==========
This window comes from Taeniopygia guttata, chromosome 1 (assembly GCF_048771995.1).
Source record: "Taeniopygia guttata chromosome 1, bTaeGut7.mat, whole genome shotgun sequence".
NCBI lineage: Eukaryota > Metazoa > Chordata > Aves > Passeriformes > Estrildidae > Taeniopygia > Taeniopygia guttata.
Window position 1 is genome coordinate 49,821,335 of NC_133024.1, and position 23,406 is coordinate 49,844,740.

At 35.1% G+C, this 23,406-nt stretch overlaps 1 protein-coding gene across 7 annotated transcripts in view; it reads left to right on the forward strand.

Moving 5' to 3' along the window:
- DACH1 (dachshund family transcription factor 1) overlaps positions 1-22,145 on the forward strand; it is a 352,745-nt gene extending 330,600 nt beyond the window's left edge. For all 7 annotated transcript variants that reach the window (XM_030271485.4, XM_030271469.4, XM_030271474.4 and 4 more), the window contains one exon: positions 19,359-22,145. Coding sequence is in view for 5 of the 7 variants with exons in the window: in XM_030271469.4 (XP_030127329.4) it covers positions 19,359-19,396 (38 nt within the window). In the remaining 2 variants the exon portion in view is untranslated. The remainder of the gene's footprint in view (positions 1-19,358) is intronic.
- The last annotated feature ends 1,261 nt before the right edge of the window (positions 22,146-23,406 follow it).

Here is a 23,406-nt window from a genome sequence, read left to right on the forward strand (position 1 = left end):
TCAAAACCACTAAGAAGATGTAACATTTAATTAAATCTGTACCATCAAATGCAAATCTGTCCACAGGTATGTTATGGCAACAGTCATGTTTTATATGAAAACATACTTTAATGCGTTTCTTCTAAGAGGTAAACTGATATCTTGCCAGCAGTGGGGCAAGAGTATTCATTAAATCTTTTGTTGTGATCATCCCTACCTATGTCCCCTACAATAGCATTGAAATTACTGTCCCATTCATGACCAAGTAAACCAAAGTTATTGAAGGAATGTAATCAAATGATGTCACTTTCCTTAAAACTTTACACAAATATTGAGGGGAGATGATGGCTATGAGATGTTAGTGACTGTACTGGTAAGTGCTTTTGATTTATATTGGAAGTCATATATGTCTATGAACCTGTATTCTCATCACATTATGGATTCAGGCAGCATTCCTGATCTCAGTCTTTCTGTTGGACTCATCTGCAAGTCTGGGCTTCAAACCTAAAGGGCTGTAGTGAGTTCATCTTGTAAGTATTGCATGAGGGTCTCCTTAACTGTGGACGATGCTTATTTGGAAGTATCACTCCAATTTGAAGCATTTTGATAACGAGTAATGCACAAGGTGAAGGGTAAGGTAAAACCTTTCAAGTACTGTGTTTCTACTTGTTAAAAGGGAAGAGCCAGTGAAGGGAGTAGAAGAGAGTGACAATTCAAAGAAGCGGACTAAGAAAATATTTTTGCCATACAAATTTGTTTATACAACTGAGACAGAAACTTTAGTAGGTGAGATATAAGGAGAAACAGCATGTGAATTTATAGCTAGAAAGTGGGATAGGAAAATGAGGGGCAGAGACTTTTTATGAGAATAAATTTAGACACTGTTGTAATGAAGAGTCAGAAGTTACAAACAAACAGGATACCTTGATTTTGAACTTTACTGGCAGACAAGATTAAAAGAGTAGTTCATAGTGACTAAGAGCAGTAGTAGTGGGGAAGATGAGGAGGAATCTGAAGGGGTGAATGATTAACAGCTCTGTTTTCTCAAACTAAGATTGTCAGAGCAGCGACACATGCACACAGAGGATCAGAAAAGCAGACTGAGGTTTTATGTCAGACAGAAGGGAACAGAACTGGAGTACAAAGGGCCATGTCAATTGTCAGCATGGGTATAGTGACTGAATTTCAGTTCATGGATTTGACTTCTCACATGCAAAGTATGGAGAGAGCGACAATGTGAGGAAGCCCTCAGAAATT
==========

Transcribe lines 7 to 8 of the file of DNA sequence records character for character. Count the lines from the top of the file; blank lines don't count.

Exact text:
- DACH1 (dachshund family transcription factor 1) overlaps positions 1-22,145 on the forward strand; it is a 352,745-nt gene extending 330,600 nt beyond the window's left edge. For all 7 annotated transcript variants that reach the window (XM_030271485.4, XM_030271469.4, XM_030271474.4 and 4 more), the window contains one exon: positions 19,359-22,145. Coding sequence is in view for 5 of the 7 variants with exons in the window: in XM_030271469.4 (XP_030127329.4) it covers positions 19,359-19,396 (38 nt within the window). In the remaining 2 variants the exon portion in view is untranslated. The remainder of the gene's footprint in view (positions 1-19,358) is intronic.
- The last annotated feature ends 1,261 nt before the right edge of the window (positions 22,146-23,406 follow it).